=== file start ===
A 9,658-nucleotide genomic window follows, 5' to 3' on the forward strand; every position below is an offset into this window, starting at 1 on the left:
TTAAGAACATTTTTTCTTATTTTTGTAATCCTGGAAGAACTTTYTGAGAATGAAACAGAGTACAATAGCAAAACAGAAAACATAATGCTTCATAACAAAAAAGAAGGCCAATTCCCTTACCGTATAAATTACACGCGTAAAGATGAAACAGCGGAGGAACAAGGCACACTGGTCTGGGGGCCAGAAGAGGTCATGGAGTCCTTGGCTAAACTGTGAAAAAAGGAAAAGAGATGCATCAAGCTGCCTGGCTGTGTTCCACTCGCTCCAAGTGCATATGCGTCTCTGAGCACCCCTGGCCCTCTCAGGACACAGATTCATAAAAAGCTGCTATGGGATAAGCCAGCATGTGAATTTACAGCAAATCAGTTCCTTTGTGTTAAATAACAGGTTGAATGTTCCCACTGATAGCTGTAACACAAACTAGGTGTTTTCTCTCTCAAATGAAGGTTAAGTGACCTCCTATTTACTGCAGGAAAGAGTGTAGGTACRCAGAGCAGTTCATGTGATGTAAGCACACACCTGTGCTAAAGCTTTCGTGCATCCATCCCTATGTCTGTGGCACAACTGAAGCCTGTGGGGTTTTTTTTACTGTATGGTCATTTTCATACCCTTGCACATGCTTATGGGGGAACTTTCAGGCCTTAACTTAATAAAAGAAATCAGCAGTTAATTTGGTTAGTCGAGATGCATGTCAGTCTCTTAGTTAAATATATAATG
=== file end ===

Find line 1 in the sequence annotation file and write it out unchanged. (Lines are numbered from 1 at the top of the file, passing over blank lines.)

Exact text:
A 9,658-nucleotide genomic window follows, 5' to 3' on the forward strand; every position below is an offset into this window, starting at 1 on the left: